For small webapps which are only used internally inside a company it's usually fine to include each Javascript- and CSS-file in your HTML and call it a day. If the project gets any bigger and you care about the nerves of the poor guy who has to maintain your project after you quit, you should give webpack a try. I love that it allows you to draw dependencies between Javascript, CSS and even HTML if need be. Moreover, you can start using npm for installing frontend dependencies, which is a huge step forward for everyone involved. Again, the documentation is really hard to follow for non-experienced developers and it took me quite some time to figure out the basic setup I needed. I recommend you to take a look at the obvious "Getting Started" for Javascript and "Code Splitting CSS" for CSS.


It's still hard for me to put the way I create applications into words, but I share a lot of articles related to that on Google+. Here's a few things to know:
  • classes ending with "Bridge" are generally wrappers for some kind of logic, but nothing that involves UI. TimeBridge, SqlBridge, etc you get the idea.
  • classes ending with "Component" wrap a UI component and all its logic.
Without webpack, every class is wrapped in an IIFE in order to not pollute the global namespace by exposing internal methods and variables. With webpack the class is simply exported using standard syntax.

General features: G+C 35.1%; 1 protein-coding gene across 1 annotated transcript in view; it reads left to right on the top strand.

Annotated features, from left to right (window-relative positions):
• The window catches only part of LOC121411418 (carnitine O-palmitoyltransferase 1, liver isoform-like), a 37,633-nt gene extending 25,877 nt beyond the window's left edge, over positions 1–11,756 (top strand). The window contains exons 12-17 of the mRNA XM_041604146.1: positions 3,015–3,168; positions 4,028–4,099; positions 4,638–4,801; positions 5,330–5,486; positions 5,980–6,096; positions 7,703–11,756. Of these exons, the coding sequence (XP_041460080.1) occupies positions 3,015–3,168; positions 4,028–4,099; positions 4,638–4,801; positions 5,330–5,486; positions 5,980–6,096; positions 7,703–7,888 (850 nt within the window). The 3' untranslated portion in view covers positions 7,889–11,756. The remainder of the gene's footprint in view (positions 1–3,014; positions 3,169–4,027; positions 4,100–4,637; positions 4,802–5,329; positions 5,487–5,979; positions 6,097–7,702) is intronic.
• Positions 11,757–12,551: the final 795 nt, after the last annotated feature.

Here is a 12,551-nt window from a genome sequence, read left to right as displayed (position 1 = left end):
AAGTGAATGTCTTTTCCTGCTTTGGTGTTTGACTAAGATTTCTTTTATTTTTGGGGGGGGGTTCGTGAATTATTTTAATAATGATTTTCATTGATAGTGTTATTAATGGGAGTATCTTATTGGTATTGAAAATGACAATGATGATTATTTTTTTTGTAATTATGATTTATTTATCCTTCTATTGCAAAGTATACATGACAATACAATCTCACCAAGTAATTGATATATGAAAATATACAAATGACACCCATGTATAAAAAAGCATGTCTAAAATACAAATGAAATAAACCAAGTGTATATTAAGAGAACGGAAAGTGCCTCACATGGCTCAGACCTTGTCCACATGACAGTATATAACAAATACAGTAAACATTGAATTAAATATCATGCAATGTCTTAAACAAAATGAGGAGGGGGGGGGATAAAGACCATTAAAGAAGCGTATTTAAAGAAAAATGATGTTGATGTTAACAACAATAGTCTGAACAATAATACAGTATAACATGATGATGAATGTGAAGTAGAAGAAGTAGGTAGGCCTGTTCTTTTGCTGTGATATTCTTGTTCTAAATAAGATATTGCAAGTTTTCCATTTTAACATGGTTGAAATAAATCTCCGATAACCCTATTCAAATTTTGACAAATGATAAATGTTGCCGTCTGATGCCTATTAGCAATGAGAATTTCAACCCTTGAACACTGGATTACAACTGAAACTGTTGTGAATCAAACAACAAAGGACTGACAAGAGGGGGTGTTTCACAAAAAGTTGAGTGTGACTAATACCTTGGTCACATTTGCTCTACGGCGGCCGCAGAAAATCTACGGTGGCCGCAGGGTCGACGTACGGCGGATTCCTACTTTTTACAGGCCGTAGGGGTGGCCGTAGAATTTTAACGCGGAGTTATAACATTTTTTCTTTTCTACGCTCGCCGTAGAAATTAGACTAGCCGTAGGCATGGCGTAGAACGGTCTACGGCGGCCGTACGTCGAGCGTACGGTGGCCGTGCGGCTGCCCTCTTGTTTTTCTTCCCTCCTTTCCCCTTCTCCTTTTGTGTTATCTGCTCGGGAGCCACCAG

That's the most important things to know when reading my code. There are some more subtle things which I won't go into detail now (instead, take a look at the articles posted on Google+).


I love Google Cloud, and I enjoyed working with AppEngine a year ago. But for node.js development Heroku is still the way to go if you ask me. The deployment process via git is too good to be true!
(Please note that I've only used Heroku for single-instance hobby projects. For anything serious I'd probably not recommend Heroku but a multi-instance setup with a loadbalancer and autoscaler)

Putting it all together

You can find a sample project which uses all of the above on GitHub: either with webpack or without it.

The apps are hosted here (with webpack) and here (without webpack) for demonstration purposes.